Fudge y’all. The little peanut has been moody for a couple of weeks, but I was blaming it on getting to be late and hormones and all that jazz. But yesterday, my Mommy radar was pinging, and I cornered her before dinner with a simple question. “Peanut, is it a boy, is it friends, or is it school?” You would have thought I slapped her. “What are you even talking about Mama?” Again, I asked “Boy? Friend? School?” And then her little face slid off, and the tears started, and the words bubbled up, and she crumbled down.
“Mama…they pick on me because I’m small” “They say I’m a boy because I have short hair and that it looks stupid and why would anyone have hair like that” “Apparently I’m a nerd because I read all of the time” “I’m weird because I don’t have a phone and they point and laugh at me when I take my iPod out to listen to music because it isn’t a new iPhone” “No one talks to me” “I eat lunch alone” “It’s like they just don’t even see me, and when they do, they’re mean” “They think I’m weird because I talk to the kids that no-one else will, because I hate that they are lonely and sad.”
Chew on those words for a minute you guys. Chew hard.
Because here’s the thing, my child isn’t that different than these other girls and boys and this is how she is being treated and spoken to. Can you imagine what these kids are saying to the kids who are truly different and who truly don’t have the same things as them? I’m scared to.
This isn’t our first rodeo with bullying. I’m sure it won’t be our last, but damn. What in the world is wrong with kids these days and WHY do parents think it is ok to raise children who are so mean to other kids for being different or for having different things? So here I sit, broken as a mama because I’m looking into the beautiful eyes of half my heart walking around outside of my body and wondering how anyone could be so terrible to her and think it was ok.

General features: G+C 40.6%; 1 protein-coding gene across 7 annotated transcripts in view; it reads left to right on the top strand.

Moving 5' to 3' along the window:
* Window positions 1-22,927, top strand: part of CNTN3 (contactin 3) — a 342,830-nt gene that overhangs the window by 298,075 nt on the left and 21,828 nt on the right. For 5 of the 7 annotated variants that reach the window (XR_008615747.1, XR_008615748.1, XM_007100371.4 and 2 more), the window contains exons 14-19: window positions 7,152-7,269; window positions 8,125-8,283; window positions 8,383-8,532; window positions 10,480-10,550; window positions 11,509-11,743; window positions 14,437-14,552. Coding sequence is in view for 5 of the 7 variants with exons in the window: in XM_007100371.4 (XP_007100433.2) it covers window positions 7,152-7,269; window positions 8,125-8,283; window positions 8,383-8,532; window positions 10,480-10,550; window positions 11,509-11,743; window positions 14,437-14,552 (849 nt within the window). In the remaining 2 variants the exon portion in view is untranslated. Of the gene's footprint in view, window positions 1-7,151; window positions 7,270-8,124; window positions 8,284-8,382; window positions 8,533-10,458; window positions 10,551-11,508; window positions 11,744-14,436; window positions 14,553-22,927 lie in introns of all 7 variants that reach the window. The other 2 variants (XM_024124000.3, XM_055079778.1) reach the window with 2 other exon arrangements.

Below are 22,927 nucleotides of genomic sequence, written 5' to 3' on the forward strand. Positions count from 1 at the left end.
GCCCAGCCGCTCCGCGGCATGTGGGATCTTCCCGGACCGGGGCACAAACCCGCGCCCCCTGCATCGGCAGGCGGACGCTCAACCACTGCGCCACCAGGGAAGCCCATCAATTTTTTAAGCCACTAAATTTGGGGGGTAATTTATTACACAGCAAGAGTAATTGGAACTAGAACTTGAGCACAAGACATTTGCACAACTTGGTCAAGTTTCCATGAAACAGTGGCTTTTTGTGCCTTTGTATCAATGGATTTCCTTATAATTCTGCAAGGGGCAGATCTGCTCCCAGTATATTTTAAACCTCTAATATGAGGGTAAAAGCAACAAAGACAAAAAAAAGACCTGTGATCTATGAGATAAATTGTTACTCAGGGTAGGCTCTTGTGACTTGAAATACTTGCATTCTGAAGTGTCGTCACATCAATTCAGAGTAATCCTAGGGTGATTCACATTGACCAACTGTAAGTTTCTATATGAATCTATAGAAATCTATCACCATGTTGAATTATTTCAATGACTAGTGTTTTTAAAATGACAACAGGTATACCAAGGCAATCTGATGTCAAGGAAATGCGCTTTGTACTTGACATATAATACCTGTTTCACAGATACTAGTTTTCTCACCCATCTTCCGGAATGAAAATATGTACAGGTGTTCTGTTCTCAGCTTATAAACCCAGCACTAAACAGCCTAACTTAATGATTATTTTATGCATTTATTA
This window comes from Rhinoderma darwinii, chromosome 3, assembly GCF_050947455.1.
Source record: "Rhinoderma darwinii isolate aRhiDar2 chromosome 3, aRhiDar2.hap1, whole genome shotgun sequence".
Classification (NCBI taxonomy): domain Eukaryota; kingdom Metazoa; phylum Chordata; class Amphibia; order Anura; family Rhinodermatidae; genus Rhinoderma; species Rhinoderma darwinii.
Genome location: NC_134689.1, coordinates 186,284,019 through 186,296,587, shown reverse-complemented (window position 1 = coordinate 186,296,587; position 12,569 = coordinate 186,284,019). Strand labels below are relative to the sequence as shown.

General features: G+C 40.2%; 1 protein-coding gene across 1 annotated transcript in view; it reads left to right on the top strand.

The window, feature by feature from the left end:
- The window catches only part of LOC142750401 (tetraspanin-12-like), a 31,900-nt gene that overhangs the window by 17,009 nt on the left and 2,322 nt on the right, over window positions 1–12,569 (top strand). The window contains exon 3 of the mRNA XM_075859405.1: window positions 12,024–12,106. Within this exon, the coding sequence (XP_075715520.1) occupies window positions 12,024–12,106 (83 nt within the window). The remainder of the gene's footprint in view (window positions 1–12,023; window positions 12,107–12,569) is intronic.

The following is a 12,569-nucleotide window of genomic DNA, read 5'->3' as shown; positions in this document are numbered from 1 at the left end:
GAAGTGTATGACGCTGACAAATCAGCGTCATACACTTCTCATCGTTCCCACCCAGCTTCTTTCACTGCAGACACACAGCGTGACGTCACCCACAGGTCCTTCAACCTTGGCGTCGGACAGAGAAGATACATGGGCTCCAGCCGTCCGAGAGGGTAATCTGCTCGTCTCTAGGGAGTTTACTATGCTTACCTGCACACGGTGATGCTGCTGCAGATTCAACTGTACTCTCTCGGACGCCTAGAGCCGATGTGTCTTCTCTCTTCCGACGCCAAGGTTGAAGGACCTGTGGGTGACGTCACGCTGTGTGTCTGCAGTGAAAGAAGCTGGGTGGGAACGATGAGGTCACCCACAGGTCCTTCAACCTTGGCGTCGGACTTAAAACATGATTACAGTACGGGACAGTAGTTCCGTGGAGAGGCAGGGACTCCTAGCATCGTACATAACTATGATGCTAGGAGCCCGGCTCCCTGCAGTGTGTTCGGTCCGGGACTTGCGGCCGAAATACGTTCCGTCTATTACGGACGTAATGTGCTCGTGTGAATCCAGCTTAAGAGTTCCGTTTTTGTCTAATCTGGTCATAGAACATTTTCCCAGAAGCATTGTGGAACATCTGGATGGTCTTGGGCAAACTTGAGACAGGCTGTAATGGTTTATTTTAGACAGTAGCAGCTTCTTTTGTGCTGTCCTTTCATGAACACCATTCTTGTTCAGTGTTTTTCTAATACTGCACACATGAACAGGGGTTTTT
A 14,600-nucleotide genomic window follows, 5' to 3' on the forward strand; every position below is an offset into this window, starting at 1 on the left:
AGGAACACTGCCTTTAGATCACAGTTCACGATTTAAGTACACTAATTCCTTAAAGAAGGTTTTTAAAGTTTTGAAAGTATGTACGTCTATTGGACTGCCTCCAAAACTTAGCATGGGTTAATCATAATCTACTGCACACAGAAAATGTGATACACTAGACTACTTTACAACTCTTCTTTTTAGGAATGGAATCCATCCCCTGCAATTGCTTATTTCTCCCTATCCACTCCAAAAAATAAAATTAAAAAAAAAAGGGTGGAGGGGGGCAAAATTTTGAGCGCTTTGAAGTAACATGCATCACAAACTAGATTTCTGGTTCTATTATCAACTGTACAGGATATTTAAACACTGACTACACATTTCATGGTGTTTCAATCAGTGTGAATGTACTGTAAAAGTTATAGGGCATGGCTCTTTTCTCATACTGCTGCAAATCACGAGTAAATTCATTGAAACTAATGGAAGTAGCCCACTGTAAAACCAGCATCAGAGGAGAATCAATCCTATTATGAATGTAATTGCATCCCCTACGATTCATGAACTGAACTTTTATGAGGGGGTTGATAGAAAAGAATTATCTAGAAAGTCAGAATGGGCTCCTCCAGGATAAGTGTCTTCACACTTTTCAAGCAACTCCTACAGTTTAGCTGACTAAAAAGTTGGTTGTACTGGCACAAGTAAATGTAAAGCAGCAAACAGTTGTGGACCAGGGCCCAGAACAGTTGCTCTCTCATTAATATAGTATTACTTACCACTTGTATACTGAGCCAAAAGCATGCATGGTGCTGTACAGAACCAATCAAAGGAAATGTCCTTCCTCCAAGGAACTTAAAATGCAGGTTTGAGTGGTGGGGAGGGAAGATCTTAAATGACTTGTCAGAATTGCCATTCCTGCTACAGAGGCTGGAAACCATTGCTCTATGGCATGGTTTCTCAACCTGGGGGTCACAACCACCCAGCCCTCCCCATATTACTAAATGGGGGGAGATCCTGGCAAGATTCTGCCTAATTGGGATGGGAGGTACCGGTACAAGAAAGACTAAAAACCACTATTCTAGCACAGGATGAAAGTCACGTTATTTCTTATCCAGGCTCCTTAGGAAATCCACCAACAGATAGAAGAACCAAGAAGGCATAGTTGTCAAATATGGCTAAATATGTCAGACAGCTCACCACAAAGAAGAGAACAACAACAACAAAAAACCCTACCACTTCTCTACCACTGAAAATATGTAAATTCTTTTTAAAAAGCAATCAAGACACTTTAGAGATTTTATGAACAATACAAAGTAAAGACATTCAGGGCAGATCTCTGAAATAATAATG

As a parent you are faced with a choice..do you encourage them to assimilate to the crowd and buy her that iPhone and grow her hair out and tell her not to read as much and tell her to not be friends with the kids that aren’t very popular? Or do you do everything you can to keep her as she is and try and protect her as much as possible so that those words and those people never change the incredible soul she has become over the past 11 years?
Or do you drive up to the school and beat some serious Middle School ass (asking for a friend. Obviously.) I’m going to be honest; I just don’t get it. I think that every mama and daddy out there needs to take a hard look at their kid and themselves (myself included because no one is perfect). Why are we so short and cruel to each other now? Why is the news filled with hate about this person and that person. Why do we judge EVERYONE and EVERYTHING? Why is it ok to be flat-out mean in today’s world?
Who have we become as a society? And better yet, who are we raising?
Adulting sucks. Middle Schooling sucks more.
Guess what book I pulled out this morning and placed on her pillow for when she gets home. Yep, the Strong Girls book. I refuse to let her get beat down or try and change her to be what they want or think she should be. Let her read, and have short hair, and be friends to all, and wear her glasses proudly, and jam out to her iPod, and be tiny. I will not allow her to be the same as them. She will be different. She is different. She is strong.
One of my favorite quotes from that book is by a girl named Logan, who is 13. She says “Girls get to be everything: tomboy, pretty, soft, and strong.”
Amen, Logan. Amen.